Exegesis of Hebrews 6:4–12 -- By: Scott McGee Coley

Journal: Faith and Mission
Volume: FM 20:3 (Summer 2003)
Article: Exegesis of Hebrews 6:4–12
Author: Scott McGee Coley


Exegesis of Hebrews 6:4–12

Scott McGee Coley

Special Student
Southeastern College at Wake Forest
Wake Forest, North Carolina 27587
B.A. Student in Philosophy
Liberty University
Lynchburg, Virginia 24502

One of the most puzzling passages in all of Scripture, Hebrews 6, raises the question, “Can a Christian lose his salvation?” Because it is a confusing passage, one should not base his view of eternal security upon this one section. Soteriology should be founded upon the canon of the entire Bible, which indicates that salvation once gained cannot be lost. Nevertheless, the passage in question has led to many different conclusions concerning the permanence of salvation, whether it can be lost, and if so regained, and by whose power. The following are the viable theories concerning this passage: First, the writer is speaking of people who have experienced real salvation and have lost that salvation; second, he could be speaking of individuals who have never been saved, but only a part of the church; or third, the writer only intended the apostasy as hypothetical and the people under examination are saved.1

Guthrie, who adheres to the theory that the apostate in question was never saved but only a part of the church, gives the illustration of one who is immunized by vaccine against a particular disease. A vaccine is a small dose of the disease which one is trying to ward off. In much the same way, it is possible in the spiritual realm for one to be “immunized” against Christianity “by being inoculated with something which, for the time being, looks so like the real thing that it is generally mistaken for it.”2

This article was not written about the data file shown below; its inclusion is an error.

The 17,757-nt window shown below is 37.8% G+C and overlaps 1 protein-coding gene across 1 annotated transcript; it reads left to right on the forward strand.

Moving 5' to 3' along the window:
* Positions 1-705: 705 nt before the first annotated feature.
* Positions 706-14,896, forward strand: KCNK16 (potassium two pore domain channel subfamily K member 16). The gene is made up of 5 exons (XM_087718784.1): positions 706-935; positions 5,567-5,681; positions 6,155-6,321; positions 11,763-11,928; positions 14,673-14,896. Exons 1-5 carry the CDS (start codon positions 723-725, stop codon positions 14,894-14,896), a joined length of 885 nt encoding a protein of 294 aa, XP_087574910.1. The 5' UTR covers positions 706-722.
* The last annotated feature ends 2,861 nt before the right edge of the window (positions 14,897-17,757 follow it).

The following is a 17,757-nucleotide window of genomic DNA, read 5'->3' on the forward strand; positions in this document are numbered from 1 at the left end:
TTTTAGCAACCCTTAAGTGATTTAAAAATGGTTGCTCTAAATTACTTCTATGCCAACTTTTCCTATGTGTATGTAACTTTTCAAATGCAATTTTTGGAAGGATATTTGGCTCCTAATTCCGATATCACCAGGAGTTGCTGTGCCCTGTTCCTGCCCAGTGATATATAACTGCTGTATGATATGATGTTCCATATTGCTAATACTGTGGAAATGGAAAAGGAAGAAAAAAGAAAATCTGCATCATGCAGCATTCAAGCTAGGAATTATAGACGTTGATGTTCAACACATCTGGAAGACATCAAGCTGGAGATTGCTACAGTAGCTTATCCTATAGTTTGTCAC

Erickson views this idea as difficult to accept: “The vividness of the description, and particularly the statement ‘who have shared in the Holy Spirit,’ argues forcefully against denying that the people in view are (at least for a time) regenerate.”3 F. F. Bruce, however, claims that the phrase in question does leave room for doubt as to whether or not the apostate’s salvation experience is genuine. He cites an example of one well-established member of the early church, Simon Magnus, who had heard the gospel, been baptized, and had, “presumably,” received the Holy Spirit through the laying on of hands. (Conceivably those referred to in Hebrews could have met all the criteria laid out in verses 4 and 5.) Despite all appearances of a strong Christian faith, Peter refers to him as “in the gall of bitt...

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